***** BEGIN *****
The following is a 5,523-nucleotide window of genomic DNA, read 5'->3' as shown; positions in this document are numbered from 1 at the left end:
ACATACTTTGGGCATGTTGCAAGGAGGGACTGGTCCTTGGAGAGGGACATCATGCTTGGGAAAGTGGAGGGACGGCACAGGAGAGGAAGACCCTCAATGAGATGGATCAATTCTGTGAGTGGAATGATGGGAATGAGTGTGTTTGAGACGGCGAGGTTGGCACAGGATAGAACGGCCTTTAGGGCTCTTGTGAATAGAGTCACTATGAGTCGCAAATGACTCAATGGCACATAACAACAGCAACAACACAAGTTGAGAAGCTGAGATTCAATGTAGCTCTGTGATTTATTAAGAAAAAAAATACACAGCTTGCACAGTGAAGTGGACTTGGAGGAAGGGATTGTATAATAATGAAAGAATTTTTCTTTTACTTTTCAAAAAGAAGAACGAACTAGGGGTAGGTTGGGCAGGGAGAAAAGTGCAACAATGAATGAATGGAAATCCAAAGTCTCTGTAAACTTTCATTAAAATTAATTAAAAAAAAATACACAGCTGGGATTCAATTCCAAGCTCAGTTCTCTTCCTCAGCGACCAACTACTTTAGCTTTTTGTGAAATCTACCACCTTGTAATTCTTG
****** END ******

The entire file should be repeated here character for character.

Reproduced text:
The following is a 5,523-nucleotide window of genomic DNA, read 5'->3' as shown; positions in this document are numbered from 1 at the left end:
ACATACTTTGGGCATGTTGCAAGGAGGGACTGGTCCTTGGAGAGGGACATCATGCTTGGGAAAGTGGAGGGACGGCACAGGAGAGGAAGACCCTCAATGAGATGGATCAATTCTGTGAGTGGAATGATGGGAATGAGTGTGTTTGAGACGGCGAGGTTGGCACAGGATAGAACGGCCTTTAGGGCTCTTGTGAATAGAGTCACTATGAGTCGCAAATGACTCAATGGCACATAACAACAGCAACAACACAAGTTGAGAAGCTGAGATTCAATGTAGCTCTGTGATTTATTAAGAAAAAAAATACACAGCTTGCACAGTGAAGTGGACTTGGAGGAAGGGATTGTATAATAATGAAAGAATTTTTCTTTTACTTTTCAAAAAGAAGAACGAACTAGGGGTAGGTTGGGCAGGGAGAAAAGTGCAACAATGAATGAATGGAAATCCAAAGTCTCTGTAAACTTTCATTAAAATTAATTAAAAAAAAATACACAGCTGGGATTCAATTCCAAGCTCAGTTCTCTTCCTCAGCGACCAACTACTTTAGCTTTTTGTGAAATCTACCACCTTGTAATTCTTG